The Big Fresno Fair at night
Livestock animal at The Big Fresno Fair

The Big Fresno Fair is the largest annual event in the Central Valley, attracting more than 600,000 people each October during its two-week run featuring exhibits, a livestock show, live horse racing, musical entertainment, educational programs and more. The Fair provides a link between urban and rural California, serving as a tool in educating Valley residents on the region's rich agricultural industry who might have otherwise not understood the importance or vastness of this commerce on the region. The mission of The Big Fresno Fair is to "Educate, Celebrate and Have Fun."

In addition to being the site of the annual Fair, the Fresno Fairgrounds serves as a year-round rental facility that spans 165 acres held under a 50-year lease with the County of Fresno. The Fresno Fairgrounds hosts more than 250 annual events such as conventions, trade shows and banquets located in Fresno, California.

Annually more than 1.5 million people visit the Fresno Fairgrounds through The Big Fresno Fair event, weekly satellite wagering and the 250+ interim events. This number continues to increase each year as the popularity of The Big Fresno Fair and the Fresno Fairgrounds as a rental facility continues to grow, in part due to $14 million in capital improvements completed over the past decade.

The Big Fresno Fair, founded in 1884, is the fifth-largest fair in the State of California. The Big Fresno Fair (District) represents the 21st District Agricultural Association, an entity of the California Department of Food and Agriculture Division of Fairs & Expositions. According to an independent report from 2002, The Big Fresno Fair contributes more than $68.6 million in economic impact to Fresno County annually.

The district is self-funded through business operations and generous community contributions; it does not receive any funding from the State for operations. The district's budget is managed by CEO John Alkire, administrative management and staff, and is overseen by a nine-member Board appointed by the Governor's office. The district derives its annual income from three main sources: the annual Big Fresno Fair, weekly satellite wagering and interim events. The largest interim events include the weekly swap meet, the annual Hmong International New Year celebration, and the Fresno Home and Garden Show in March.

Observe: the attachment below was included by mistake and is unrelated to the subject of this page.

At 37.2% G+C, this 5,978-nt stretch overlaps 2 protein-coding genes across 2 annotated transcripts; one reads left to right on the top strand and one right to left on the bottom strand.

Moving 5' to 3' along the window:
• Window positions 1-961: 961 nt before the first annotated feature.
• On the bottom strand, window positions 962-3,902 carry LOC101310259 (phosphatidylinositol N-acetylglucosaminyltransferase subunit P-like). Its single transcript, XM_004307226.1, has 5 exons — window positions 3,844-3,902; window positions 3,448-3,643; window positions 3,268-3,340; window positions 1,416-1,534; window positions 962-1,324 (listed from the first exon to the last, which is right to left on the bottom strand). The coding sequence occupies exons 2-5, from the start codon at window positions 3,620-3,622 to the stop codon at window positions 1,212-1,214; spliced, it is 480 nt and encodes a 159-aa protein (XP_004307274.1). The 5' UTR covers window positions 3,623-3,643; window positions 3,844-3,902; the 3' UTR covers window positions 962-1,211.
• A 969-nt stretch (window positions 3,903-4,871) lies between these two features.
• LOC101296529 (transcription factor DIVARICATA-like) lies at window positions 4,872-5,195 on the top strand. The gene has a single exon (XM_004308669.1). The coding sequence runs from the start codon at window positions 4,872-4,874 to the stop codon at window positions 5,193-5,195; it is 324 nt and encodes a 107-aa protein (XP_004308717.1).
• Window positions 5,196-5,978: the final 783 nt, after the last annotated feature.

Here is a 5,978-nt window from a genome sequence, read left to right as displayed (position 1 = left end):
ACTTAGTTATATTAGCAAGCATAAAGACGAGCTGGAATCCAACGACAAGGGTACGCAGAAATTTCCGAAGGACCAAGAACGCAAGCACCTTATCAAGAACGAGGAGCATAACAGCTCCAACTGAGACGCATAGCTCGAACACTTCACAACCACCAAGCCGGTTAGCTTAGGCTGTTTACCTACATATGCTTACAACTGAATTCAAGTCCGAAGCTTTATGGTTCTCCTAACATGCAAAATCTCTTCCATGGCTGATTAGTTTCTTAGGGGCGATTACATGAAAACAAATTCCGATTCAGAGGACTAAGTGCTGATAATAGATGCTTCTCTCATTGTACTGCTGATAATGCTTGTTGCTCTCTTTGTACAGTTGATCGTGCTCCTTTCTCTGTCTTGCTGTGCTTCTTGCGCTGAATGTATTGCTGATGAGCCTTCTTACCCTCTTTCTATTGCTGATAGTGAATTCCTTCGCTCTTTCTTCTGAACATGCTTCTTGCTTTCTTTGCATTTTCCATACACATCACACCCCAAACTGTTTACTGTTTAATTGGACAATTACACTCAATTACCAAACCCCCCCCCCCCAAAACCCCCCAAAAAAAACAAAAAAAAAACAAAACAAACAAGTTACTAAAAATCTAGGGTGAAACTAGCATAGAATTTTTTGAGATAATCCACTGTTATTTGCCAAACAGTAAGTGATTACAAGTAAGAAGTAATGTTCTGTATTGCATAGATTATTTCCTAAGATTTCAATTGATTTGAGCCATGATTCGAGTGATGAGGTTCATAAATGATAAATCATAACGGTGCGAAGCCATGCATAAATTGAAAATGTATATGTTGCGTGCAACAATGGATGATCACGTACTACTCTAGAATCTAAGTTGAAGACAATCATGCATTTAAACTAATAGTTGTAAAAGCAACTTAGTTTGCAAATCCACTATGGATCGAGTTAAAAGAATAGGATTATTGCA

Wedding being performed in the Pavilion at the Fresno Fairgrounds

From weddings and quinceañeras to trade shows and concerts, the Fresno Fairgrounds provides diverse venues to house a variety of events. There are a total of nine major exhibit buildings in addition to an amphitheater, Table Mountain Rancheria Park and Pavilion.

List of rental facilities at the Fresno Fairgrounds:

  • Agriculture Building: 19,000 sq. ft. – 2,700 capacity
  • Commerce Building: 25,000 sq. ft. – 3,871 capacity
  • Fine Arts & Photography Building (Industrial Education): 11,000 sq. ft. – 1,571 capacity
  • Gem & Mineral Building: 4,760 sq. ft. – 680 capacity
  • Industry Commerce Building: 25,000 sq. ft. – 3,571 capacity
  • Junior Exhibit Building: 20,000 sq. ft. – capacity 2,858 capacity
  • Livestock Pavilion: N/A sq. ft. – N/A capacity
  • Paul Paul Theater: N/A sq. ft. – 5,000 capacity
  • Table Mountain Rancheria Park – N/A sq. ft. – N/A capacity
  • The Greenhouse: 21,063 sq. ft. – N/A capacity
  • Turf Club – Brian I. Tatarian Grandstand: N/A sq. ft. – 200 capacity

Horse racingEdit

Horse racing at the fair

Horse racing has been a big tradition of The Big Fresno Fair since the beginning. In 1883 the first Fresno Fair was held and featured a five-day horse race meet that pitted horses of farm owners from throughout the Valley against one another.